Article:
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Raised in the ideals of his Pennsylvania home and tested on the field of combat defending his nation, Ryan Aument is committed to ensuring a prosperous and economically competitive Commonwealth for all.

A lifelong resident of Lancaster County, Ryan received his bachelor’s degree in Education from The Citadel in Charleston, South Carolina. He served as a U.S. Army captain in Operation Iraqi Freedom, briefly commanding an infantry company of 150 soldiers after the company commander was wounded in combat. Throughout his military service, he earned the Bronze Star Medal, the Army Commendation Medal, the Army Achievement Medal, and the Army Parachutist Badge.

His father operated a dairy farm for the first decade of Ryan’s life before taking work as a commercial truck driver, while his mother worked at a nearby retirement community.

Like many other returning veterans, Ryan struggled to transition to civilian life.

“I was wondering, ‘what am I going to do now that is as fulfilling as my time in the military?’” he asked. “Why did God spare my life? There were men that I served with who didn’t come home, didn’t have a chance to have a family, a full life.”

Ryan spent three years as a production supervisor at ICI Paints in Reading, while also winning a seat on the Quarryville Borough Council. He later managed the state House campaign of a high school friend, Bryan Cutler. After Cutler won office, he hired Ryan as a key aide.

Ryan then won office as Lancaster County Clerk of Courts and went on to win two terms in the State House and later, two terms in the State Senate, where he served as chair of the Senate Education Committee and the Senate Communications and Technology Committee.

Along with representing the constituents of the 36th State Senatorial District, Ryan also formed and chaired the first ever Nuclear Energy Caucus in a state legislature in the nation and serves as Majority Whip for the Senate Republican Caucus. In that role, his duties include acting as assistant floor leader, working to gain support for legislation, and ensuring that Republican policies and strategies are maintained through the cooperative efforts of the majority caucus.

His mission is to ensure Pennsylvania competes with higher growth states such as Texas, North Carolina, and Florida for jobs and opportunities.

To do that, Pennsylvania needs to boast family-sustaining jobs for residents, and to have family-sustaining jobs, the state must have strong employers. A version of legislation sponsored by Ryan was included in the 2022-23 state budget. It cut the Corporate Net Income Tax rate from 9.99% to 8.99% and created a phased reduction to 4.99% by 2031.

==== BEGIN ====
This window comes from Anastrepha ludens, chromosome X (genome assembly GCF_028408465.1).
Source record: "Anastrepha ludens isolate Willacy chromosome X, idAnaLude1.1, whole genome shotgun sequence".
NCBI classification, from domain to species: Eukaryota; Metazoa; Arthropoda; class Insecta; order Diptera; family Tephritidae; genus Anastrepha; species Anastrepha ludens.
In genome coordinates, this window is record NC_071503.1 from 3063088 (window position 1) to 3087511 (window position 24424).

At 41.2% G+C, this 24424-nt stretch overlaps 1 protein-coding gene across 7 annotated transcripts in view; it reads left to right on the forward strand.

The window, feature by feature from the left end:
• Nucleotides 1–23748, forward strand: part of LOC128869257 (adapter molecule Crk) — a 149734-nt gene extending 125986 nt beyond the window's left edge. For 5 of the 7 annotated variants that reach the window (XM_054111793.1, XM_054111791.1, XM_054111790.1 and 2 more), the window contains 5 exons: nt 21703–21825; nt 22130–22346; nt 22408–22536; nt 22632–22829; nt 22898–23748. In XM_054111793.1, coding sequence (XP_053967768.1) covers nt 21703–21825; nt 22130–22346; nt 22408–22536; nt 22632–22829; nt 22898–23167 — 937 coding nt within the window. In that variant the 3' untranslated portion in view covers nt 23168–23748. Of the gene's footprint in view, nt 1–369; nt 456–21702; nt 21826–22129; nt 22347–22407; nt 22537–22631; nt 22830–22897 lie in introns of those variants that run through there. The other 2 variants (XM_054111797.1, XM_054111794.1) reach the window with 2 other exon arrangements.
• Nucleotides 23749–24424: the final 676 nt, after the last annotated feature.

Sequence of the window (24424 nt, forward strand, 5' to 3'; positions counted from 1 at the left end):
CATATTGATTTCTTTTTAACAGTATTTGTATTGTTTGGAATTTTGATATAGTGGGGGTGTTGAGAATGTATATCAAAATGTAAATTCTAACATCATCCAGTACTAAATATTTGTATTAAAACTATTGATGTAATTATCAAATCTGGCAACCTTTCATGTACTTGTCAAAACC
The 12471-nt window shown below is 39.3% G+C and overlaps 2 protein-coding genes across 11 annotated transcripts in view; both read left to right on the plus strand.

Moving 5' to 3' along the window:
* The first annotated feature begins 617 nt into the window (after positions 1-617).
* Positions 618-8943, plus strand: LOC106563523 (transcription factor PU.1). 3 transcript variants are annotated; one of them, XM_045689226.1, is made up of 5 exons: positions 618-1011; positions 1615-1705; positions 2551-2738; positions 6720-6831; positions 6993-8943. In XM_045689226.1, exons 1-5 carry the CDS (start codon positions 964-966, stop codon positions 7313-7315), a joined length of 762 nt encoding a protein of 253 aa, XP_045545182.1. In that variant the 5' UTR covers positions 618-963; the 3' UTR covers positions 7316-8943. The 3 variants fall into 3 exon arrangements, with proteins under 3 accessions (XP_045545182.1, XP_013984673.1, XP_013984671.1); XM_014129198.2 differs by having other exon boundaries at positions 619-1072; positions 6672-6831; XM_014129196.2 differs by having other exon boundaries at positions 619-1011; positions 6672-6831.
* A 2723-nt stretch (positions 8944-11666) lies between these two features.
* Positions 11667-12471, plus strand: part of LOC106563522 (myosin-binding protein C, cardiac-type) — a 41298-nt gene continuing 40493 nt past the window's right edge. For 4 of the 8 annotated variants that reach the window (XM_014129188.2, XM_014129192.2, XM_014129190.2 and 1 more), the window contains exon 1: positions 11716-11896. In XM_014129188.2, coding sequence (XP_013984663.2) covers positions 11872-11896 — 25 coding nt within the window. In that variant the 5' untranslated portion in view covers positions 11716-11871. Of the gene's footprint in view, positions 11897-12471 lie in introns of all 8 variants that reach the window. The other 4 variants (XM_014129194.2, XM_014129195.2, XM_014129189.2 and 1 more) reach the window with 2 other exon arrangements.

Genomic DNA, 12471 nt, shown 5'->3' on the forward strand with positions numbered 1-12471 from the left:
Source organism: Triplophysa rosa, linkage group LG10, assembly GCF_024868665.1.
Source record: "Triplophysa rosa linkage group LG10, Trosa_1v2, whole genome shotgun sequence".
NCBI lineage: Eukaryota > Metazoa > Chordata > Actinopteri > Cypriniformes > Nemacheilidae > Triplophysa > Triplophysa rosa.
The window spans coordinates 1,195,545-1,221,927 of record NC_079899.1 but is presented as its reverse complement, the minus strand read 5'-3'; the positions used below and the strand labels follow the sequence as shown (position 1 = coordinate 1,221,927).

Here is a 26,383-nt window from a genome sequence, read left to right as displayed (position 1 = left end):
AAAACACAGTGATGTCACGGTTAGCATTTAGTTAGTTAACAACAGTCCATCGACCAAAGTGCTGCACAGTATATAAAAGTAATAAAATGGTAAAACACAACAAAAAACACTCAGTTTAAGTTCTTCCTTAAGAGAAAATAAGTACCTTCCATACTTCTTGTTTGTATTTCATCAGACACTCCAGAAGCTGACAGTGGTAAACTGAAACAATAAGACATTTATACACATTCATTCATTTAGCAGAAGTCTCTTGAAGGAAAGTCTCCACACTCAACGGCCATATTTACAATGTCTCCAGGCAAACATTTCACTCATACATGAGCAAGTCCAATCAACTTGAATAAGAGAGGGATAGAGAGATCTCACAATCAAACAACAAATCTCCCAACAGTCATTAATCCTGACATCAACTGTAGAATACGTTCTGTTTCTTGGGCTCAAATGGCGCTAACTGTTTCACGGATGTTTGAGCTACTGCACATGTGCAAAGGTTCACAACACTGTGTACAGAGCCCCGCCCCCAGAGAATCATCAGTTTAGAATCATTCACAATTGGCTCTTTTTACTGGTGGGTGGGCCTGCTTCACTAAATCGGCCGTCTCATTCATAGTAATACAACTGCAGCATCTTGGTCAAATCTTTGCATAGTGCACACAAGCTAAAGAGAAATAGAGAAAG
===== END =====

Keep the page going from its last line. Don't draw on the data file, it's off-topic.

“Lowering our Corporate Net Income Tax will bring more high-quality jobs to our state, raise worker wages, elevate home values, and increase economic opportunity for Pennsylvanians in every class, sector, and corner of the Commonwealth,” he said.

Another one of Ryan’s initiatives also focuses on improving Pennsylvania’s economic competitiveness. His bill, which was signed into law during the 2021-22 legislative session, would establish a commission to redesign the state’s education system to better prepare students for the jobs of today and tomorrow.

“My goal is to position Pennsylvania to be economically competitive on a national and even global scale,” he said. “We want to stay ahead of the curve by ensuring that our education system is giving students the proper skills they need to succeed in the fastest growing job sectors in the next 10, 20, and even 30 years. This proposal will attract new industries, create family-sustaining jobs, and ensure that Pennsylvania is a place where our citizens want to live and new residents want to move.”

He also wants to reform how state government conducts its own business.

“I think we have to look differently at how we do budgeting,” said Ryan. He recommends a bi-annual budget with annual appropriations reviews. This would mean the prolonged battles in the Capitol, where state budgets have consistently arrived long after deadline, can be ended, eliminating the sense of uncertainty that frightens off business investment and relocation.

Similarly, he considers state government’s sometimes-sluggish system of granting the permits needed to create new manufacturing jobs as a major obstacle.

“Permit reform is also an important piece of this puzzle,” he says.

During his tenure, Ryan secured his status as a government reformer by helping to establish the Office of State Inspector General, an office tasked with preventing, detecting, and eradicating fraud in Pennsylvania government. Ryan also introduced legislation, signed into law by Gov. Wolf, promoting stronger restrictions and penalties for the misuse of SNAP benefits, protecting dollars meant to feed hungry Pennsylvanians.

Ryan lives in West Hempfield, Lancaster County, with his wife, Kate, a teacher at Mt. Calvary Christian School, and their two children, Jack and June.

He is a member of the Mountville VFW Post 8757, the Lancaster County Career and Technology Foundation, the Lancaster County Metropolitan Planning Organization, and the Pennsylvania Higher Education Assistance Agency.

The Aument family worships at Grace Church at Willow Valley.

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